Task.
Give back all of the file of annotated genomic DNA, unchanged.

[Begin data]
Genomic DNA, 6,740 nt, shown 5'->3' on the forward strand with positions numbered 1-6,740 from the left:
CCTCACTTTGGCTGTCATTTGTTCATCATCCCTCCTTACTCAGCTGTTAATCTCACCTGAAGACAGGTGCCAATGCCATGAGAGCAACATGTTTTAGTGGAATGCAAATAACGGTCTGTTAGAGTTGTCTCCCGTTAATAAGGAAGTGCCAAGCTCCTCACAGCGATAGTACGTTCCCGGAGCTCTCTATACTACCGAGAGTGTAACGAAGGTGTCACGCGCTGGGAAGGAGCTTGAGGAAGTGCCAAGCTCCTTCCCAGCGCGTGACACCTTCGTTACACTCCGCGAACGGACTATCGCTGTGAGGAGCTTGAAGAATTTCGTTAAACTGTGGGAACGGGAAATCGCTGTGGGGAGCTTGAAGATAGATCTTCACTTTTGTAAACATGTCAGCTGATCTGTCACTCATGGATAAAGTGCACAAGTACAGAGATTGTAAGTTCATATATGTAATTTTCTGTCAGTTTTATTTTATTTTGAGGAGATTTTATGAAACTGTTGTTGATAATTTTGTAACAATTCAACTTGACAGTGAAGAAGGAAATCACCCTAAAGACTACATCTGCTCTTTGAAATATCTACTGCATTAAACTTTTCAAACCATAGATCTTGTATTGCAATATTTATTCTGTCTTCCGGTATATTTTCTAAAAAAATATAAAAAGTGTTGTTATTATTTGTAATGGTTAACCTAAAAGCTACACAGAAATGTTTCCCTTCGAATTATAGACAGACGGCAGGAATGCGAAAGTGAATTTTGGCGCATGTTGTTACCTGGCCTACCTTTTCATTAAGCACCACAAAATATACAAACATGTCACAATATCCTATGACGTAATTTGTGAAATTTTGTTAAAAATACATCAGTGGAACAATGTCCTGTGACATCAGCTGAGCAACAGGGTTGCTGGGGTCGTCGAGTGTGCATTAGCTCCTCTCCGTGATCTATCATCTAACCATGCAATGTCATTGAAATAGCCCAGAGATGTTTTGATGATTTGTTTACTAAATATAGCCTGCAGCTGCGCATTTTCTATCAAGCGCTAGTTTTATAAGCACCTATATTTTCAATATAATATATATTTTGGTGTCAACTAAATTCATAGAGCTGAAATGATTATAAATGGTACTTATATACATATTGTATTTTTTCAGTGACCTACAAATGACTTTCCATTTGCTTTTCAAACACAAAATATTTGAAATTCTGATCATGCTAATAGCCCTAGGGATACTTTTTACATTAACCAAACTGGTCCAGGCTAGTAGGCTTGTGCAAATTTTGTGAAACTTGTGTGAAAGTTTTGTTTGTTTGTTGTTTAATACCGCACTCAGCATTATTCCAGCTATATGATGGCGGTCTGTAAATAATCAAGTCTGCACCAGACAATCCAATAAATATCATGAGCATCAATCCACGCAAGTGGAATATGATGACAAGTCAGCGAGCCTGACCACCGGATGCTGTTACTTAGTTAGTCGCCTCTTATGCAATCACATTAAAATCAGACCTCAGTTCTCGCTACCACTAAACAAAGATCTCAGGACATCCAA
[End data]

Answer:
Genomic DNA, 6,740 nt, shown 5'->3' on the forward strand with positions numbered 1-6,740 from the left:
CCTCACTTTGGCTGTCATTTGTTCATCATCCCTCCTTACTCAGCTGTTAATCTCACCTGAAGACAGGTGCCAATGCCATGAGAGCAACATGTTTTAGTGGAATGCAAATAACGGTCTGTTAGAGTTGTCTCCCGTTAATAAGGAAGTGCCAAGCTCCTCACAGCGATAGTACGTTCCCGGAGCTCTCTATACTACCGAGAGTGTAACGAAGGTGTCACGCGCTGGGAAGGAGCTTGAGGAAGTGCCAAGCTCCTTCCCAGCGCGTGACACCTTCGTTACACTCCGCGAACGGACTATCGCTGTGAGGAGCTTGAAGAATTTCGTTAAACTGTGGGAACGGGAAATCGCTGTGGGGAGCTTGAAGATAGATCTTCACTTTTGTAAACATGTCAGCTGATCTGTCACTCATGGATAAAGTGCACAAGTACAGAGATTGTAAGTTCATATATGTAATTTTCTGTCAGTTTTATTTTATTTTGAGGAGATTTTATGAAACTGTTGTTGATAATTTTGTAACAATTCAACTTGACAGTGAAGAAGGAAATCACCCTAAAGACTACATCTGCTCTTTGAAATATCTACTGCATTAAACTTTTCAAACCATAGATCTTGTATTGCAATATTTATTCTGTCTTCCGGTATATTTTCTAAAAAAATATAAAAAGTGTTGTTATTATTTGTAATGGTTAACCTAAAAGCTACACAGAAATGTTTCCCTTCGAATTATAGACAGACGGCAGGAATGCGAAAGTGAATTTTGGCGCATGTTGTTACCTGGCCTACCTTTTCATTAAGCACCACAAAATATACAAACATGTCACAATATCCTATGACGTAATTTGTGAAATTTTGTTAAAAATACATCAGTGGAACAATGTCCTGTGACATCAGCTGAGCAACAGGGTTGCTGGGGTCGTCGAGTGTGCATTAGCTCCTCTCCGTGATCTATCATCTAACCATGCAATGTCATTGAAATAGCCCAGAGATGTTTTGATGATTTGTTTACTAAATATAGCCTGCAGCTGCGCATTTTCTATCAAGCGCTAGTTTTATAAGCACCTATATTTTCAATATAATATATATTTTGGTGTCAACTAAATTCATAGAGCTGAAATGATTATAAATGGTACTTATATACATATTGTATTTTTTCAGTGACCTACAAATGACTTTCCATTTGCTTTTCAAACACAAAATATTTGAAATTCTGATCATGCTAATAGCCCTAGGGATACTTTTTACATTAACCAAACTGGTCCAGGCTAGTAGGCTTGTGCAAATTTTGTGAAACTTGTGTGAAAGTTTTGTTTGTTTGTTGTTTAATACCGCACTCAGCATTATTCCAGCTATATGATGGCGGTCTGTAAATAATCAAGTCTGCACCAGACAATCCAATAAATATCATGAGCATCAATCCACGCAAGTGGAATATGATGACAAGTCAGCGAGCCTGACCACCGGATGCTGTTACTTAGTTAGTCGCCTCTTATGCAATCACATTAAAATCAGACCTCAGTTCTCGCTACCACTAAACAAAGATCTCAGGACATCCAA